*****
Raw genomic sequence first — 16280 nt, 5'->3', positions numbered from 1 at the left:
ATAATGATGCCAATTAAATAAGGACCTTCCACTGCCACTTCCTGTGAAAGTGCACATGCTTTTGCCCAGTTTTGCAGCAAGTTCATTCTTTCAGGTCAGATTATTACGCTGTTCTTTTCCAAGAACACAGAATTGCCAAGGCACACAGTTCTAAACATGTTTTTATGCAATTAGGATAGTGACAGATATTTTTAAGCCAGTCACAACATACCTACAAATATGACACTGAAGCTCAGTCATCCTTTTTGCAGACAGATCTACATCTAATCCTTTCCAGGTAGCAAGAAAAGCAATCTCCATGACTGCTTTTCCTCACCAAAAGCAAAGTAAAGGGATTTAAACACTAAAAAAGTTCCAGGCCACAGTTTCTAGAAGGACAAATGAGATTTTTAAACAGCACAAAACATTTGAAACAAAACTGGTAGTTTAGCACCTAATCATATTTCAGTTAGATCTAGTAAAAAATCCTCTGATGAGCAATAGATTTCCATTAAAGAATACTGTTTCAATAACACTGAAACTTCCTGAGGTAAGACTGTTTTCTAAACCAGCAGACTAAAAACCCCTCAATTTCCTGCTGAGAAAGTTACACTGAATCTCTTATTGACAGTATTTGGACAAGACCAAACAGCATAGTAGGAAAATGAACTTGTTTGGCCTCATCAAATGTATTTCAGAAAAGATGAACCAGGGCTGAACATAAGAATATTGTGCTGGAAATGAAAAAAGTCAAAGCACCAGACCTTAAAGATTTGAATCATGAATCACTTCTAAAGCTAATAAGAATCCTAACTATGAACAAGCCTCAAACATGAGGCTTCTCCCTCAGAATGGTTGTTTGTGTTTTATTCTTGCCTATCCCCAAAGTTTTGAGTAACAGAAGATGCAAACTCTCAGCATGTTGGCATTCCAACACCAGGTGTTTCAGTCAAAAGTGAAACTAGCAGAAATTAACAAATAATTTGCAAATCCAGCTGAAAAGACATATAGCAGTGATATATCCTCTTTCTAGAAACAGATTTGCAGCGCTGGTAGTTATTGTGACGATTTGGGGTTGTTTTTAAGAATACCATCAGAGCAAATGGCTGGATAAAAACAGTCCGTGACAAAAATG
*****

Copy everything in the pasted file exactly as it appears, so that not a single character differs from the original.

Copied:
Raw genomic sequence first — 16280 nt, 5'->3', positions numbered from 1 at the left:
ATAATGATGCCAATTAAATAAGGACCTTCCACTGCCACTTCCTGTGAAAGTGCACATGCTTTTGCCCAGTTTTGCAGCAAGTTCATTCTTTCAGGTCAGATTATTACGCTGTTCTTTTCCAAGAACACAGAATTGCCAAGGCACACAGTTCTAAACATGTTTTTATGCAATTAGGATAGTGACAGATATTTTTAAGCCAGTCACAACATACCTACAAATATGACACTGAAGCTCAGTCATCCTTTTTGCAGACAGATCTACATCTAATCCTTTCCAGGTAGCAAGAAAAGCAATCTCCATGACTGCTTTTCCTCACCAAAAGCAAAGTAAAGGGATTTAAACACTAAAAAAGTTCCAGGCCACAGTTTCTAGAAGGACAAATGAGATTTTTAAACAGCACAAAACATTTGAAACAAAACTGGTAGTTTAGCACCTAATCATATTTCAGTTAGATCTAGTAAAAAATCCTCTGATGAGCAATAGATTTCCATTAAAGAATACTGTTTCAATAACACTGAAACTTCCTGAGGTAAGACTGTTTTCTAAACCAGCAGACTAAAAACCCCTCAATTTCCTGCTGAGAAAGTTACACTGAATCTCTTATTGACAGTATTTGGACAAGACCAAACAGCATAGTAGGAAAATGAACTTGTTTGGCCTCATCAAATGTATTTCAGAAAAGATGAACCAGGGCTGAACATAAGAATATTGTGCTGGAAATGAAAAAAGTCAAAGCACCAGACCTTAAAGATTTGAATCATGAATCACTTCTAAAGCTAATAAGAATCCTAACTATGAACAAGCCTCAAACATGAGGCTTCTCCCTCAGAATGGTTGTTTGTGTTTTATTCTTGCCTATCCCCAAAGTTTTGAGTAACAGAAGATGCAAACTCTCAGCATGTTGGCATTCCAACACCAGGTGTTTCAGTCAAAAGTGAAACTAGCAGAAATTAACAAATAATTTGCAAATCCAGCTGAAAAGACATATAGCAGTGATATATCCTCTTTCTAGAAACAGATTTGCAGCGCTGGTAGTTATTGTGACGATTTGGGGTTGTTTTTAAGAATACCATCAGAGCAAATGGCTGGATAAAAACAGTCCGTGACAAAAATG